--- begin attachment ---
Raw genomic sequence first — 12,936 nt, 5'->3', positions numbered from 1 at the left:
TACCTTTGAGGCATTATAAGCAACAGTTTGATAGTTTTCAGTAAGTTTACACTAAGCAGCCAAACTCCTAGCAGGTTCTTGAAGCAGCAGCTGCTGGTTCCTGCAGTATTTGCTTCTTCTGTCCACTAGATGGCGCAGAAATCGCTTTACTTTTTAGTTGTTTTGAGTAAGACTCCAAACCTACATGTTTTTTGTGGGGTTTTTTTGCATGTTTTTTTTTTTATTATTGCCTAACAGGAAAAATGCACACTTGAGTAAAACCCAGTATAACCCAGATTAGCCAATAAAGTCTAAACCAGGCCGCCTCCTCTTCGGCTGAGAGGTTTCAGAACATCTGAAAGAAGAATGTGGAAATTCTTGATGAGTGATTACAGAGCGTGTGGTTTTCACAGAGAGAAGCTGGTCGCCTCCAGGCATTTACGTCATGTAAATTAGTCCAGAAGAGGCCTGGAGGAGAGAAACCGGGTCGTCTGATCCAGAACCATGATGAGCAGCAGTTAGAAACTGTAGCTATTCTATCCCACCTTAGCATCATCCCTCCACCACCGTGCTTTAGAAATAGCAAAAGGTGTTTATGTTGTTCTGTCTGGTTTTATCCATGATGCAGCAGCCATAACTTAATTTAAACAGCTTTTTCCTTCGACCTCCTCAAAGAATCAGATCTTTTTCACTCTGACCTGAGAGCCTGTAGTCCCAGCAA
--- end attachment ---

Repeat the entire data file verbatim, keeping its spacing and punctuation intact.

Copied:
Raw genomic sequence first — 12,936 nt, 5'->3', positions numbered from 1 at the left:
TACCTTTGAGGCATTATAAGCAACAGTTTGATAGTTTTCAGTAAGTTTACACTAAGCAGCCAAACTCCTAGCAGGTTCTTGAAGCAGCAGCTGCTGGTTCCTGCAGTATTTGCTTCTTCTGTCCACTAGATGGCGCAGAAATCGCTTTACTTTTTAGTTGTTTTGAGTAAGACTCCAAACCTACATGTTTTTTGTGGGGTTTTTTTGCATGTTTTTTTTTTTATTATTGCCTAACAGGAAAAATGCACACTTGAGTAAAACCCAGTATAACCCAGATTAGCCAATAAAGTCTAAACCAGGCCGCCTCCTCTTCGGCTGAGAGGTTTCAGAACATCTGAAAGAAGAATGTGGAAATTCTTGATGAGTGATTACAGAGCGTGTGGTTTTCACAGAGAGAAGCTGGTCGCCTCCAGGCATTTACGTCATGTAAATTAGTCCAGAAGAGGCCTGGAGGAGAGAAACCGGGTCGTCTGATCCAGAACCATGATGAGCAGCAGTTAGAAACTGTAGCTATTCTATCCCACCTTAGCATCATCCCTCCACCACCGTGCTTTAGAAATAGCAAAAGGTGTTTATGTTGTTCTGTCTGGTTTTATCCATGATGCAGCAGCCATAACTTAATTTAAACAGCTTTTTCCTTCGACCTCCTCAAAGAATCAGATCTTTTTCACTCTGACCTGAGAGCCTGTAGTCCCAGCAA